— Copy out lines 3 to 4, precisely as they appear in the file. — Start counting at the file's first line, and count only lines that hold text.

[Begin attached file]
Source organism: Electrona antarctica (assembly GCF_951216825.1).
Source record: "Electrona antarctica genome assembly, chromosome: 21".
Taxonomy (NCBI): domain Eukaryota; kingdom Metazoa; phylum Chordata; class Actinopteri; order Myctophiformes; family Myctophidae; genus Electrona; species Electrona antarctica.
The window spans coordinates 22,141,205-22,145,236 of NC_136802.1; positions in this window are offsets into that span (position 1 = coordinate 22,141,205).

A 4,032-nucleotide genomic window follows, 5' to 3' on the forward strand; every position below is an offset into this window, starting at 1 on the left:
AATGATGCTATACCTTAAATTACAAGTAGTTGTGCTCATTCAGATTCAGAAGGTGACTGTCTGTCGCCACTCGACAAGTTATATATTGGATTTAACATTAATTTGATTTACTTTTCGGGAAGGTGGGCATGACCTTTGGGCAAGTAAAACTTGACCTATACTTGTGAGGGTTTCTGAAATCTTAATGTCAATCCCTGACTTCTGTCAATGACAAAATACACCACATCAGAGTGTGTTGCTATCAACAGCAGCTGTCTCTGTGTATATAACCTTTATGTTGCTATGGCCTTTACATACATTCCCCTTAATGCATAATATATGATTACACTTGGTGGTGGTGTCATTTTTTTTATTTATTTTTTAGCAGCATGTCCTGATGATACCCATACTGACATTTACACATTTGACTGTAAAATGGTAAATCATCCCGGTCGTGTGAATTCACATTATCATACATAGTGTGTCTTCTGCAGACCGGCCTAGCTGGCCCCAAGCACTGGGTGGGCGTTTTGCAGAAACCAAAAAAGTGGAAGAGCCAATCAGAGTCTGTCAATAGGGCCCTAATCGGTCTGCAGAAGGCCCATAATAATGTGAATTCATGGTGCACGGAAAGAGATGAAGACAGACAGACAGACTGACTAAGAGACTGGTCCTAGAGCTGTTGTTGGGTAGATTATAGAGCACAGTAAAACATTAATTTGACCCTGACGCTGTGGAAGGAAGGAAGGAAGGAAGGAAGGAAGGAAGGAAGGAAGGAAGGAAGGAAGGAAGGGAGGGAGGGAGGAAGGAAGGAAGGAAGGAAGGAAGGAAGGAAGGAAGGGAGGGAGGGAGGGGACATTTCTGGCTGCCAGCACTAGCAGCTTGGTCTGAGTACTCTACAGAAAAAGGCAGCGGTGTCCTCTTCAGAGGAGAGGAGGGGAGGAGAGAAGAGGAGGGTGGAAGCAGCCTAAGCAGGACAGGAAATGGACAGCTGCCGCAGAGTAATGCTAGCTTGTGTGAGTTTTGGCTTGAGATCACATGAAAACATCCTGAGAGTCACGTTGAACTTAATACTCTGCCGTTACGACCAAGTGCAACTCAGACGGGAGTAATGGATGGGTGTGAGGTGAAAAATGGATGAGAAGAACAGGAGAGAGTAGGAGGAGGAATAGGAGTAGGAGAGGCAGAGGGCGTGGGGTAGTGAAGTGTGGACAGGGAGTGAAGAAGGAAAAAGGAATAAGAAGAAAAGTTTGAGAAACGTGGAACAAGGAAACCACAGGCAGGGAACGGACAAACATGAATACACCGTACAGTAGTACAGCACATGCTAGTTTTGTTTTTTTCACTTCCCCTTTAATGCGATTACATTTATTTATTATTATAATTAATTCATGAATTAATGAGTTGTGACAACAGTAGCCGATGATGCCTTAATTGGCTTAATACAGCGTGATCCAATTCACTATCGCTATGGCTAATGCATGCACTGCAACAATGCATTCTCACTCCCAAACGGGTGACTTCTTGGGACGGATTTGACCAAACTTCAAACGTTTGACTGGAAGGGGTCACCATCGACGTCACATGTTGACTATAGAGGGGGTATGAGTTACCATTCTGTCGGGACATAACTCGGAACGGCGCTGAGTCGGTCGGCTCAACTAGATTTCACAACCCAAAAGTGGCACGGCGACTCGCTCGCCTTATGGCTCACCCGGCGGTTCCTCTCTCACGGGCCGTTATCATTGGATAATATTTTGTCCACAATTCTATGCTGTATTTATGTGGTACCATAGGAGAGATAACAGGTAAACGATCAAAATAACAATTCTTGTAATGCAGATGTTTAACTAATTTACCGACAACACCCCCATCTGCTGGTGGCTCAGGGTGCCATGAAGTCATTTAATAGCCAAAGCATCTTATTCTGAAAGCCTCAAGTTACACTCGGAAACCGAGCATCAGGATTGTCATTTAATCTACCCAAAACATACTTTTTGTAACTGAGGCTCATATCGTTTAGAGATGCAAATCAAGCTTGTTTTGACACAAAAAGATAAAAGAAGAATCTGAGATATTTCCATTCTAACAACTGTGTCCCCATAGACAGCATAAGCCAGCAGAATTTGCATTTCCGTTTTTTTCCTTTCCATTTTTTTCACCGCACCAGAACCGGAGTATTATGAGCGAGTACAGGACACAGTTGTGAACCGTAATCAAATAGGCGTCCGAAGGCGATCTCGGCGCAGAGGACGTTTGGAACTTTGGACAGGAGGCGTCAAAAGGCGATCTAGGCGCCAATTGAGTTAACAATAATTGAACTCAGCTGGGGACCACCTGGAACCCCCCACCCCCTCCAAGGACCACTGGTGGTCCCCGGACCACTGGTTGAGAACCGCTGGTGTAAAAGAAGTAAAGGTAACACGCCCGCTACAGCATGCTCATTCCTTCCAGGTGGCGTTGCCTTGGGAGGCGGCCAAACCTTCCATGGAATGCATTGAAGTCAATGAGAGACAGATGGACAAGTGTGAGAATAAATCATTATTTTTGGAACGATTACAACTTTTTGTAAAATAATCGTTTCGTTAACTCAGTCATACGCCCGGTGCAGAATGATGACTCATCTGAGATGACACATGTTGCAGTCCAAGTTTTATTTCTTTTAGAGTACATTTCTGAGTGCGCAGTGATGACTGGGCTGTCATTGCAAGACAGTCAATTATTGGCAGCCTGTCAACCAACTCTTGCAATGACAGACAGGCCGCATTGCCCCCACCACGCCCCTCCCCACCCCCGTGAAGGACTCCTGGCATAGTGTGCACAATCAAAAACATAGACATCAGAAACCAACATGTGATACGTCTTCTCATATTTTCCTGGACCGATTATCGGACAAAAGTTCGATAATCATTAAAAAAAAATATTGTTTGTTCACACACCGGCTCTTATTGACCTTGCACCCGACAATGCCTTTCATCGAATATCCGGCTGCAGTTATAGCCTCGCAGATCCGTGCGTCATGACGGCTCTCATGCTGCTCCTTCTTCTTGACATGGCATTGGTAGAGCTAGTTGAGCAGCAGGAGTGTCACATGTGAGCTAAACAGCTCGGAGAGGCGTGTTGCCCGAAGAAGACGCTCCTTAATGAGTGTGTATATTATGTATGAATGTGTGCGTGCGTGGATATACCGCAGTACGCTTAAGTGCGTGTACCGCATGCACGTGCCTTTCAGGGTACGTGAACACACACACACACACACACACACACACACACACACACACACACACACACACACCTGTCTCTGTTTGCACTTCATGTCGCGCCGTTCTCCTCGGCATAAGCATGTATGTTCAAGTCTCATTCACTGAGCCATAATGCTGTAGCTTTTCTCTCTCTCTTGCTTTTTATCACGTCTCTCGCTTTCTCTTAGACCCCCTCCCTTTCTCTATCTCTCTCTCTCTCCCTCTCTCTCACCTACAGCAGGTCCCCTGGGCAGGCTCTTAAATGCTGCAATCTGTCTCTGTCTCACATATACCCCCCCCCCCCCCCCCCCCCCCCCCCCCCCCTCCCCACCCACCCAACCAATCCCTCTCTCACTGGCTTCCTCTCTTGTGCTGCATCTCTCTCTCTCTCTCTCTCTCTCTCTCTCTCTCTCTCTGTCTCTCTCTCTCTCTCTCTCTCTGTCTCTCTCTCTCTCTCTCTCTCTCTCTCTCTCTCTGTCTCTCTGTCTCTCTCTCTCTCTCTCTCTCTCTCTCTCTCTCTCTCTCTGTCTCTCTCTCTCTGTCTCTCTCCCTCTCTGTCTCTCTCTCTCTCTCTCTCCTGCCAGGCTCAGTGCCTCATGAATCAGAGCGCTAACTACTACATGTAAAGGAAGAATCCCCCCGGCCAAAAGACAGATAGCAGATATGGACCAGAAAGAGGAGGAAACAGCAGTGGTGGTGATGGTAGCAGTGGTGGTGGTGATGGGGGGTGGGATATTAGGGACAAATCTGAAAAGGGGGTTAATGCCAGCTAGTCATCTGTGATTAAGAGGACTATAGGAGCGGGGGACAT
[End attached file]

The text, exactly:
Taxonomy (NCBI): domain Eukaryota; kingdom Metazoa; phylum Chordata; class Actinopteri; order Myctophiformes; family Myctophidae; genus Electrona; species Electrona antarctica.
The window spans coordinates 22,141,205-22,145,236 of NC_136802.1; positions in this window are offsets into that span (position 1 = coordinate 22,141,205).